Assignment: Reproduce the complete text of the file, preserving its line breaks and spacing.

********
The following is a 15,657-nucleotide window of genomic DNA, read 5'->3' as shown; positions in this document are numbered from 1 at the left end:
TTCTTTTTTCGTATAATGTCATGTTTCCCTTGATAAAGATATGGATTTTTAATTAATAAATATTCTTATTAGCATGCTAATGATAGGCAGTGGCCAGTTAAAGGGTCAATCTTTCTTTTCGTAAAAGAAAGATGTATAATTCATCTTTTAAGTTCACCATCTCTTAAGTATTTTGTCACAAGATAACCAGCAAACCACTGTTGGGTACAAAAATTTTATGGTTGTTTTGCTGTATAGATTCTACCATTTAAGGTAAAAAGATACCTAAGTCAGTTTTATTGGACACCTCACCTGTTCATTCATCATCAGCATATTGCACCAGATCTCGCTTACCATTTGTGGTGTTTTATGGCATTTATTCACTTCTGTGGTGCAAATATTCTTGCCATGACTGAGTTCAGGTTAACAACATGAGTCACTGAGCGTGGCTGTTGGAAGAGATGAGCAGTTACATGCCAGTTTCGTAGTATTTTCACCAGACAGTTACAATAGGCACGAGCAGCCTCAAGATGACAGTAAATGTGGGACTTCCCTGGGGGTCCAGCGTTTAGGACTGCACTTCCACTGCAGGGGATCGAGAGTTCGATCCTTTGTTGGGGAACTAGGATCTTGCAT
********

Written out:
The following is a 15,657-nucleotide window of genomic DNA, read 5'->3' as shown; positions in this document are numbered from 1 at the left end:
TTCTTTTTTCGTATAATGTCATGTTTCCCTTGATAAAGATATGGATTTTTAATTAATAAATATTCTTATTAGCATGCTAATGATAGGCAGTGGCCAGTTAAAGGGTCAATCTTTCTTTTCGTAAAAGAAAGATGTATAATTCATCTTTTAAGTTCACCATCTCTTAAGTATTTTGTCACAAGATAACCAGCAAACCACTGTTGGGTACAAAAATTTTATGGTTGTTTTGCTGTATAGATTCTACCATTTAAGGTAAAAAGATACCTAAGTCAGTTTTATTGGACACCTCACCTGTTCATTCATCATCAGCATATTGCACCAGATCTCGCTTACCATTTGTGGTGTTTTATGGCATTTATTCACTTCTGTGGTGCAAATATTCTTGCCATGACTGAGTTCAGGTTAACAACATGAGTCACTGAGCGTGGCTGTTGGAAGAGATGAGCAGTTACATGCCAGTTTCGTAGTATTTTCACCAGACAGTTACAATAGGCACGAGCAGCCTCAAGATGACAGTAAATGTGGGACTTCCCTGGGGGTCCAGCGTTTAGGACTGCACTTCCACTGCAGGGGATCGAGAGTTCGATCCTTTGTTGGGGAACTAGGATCTTGCAT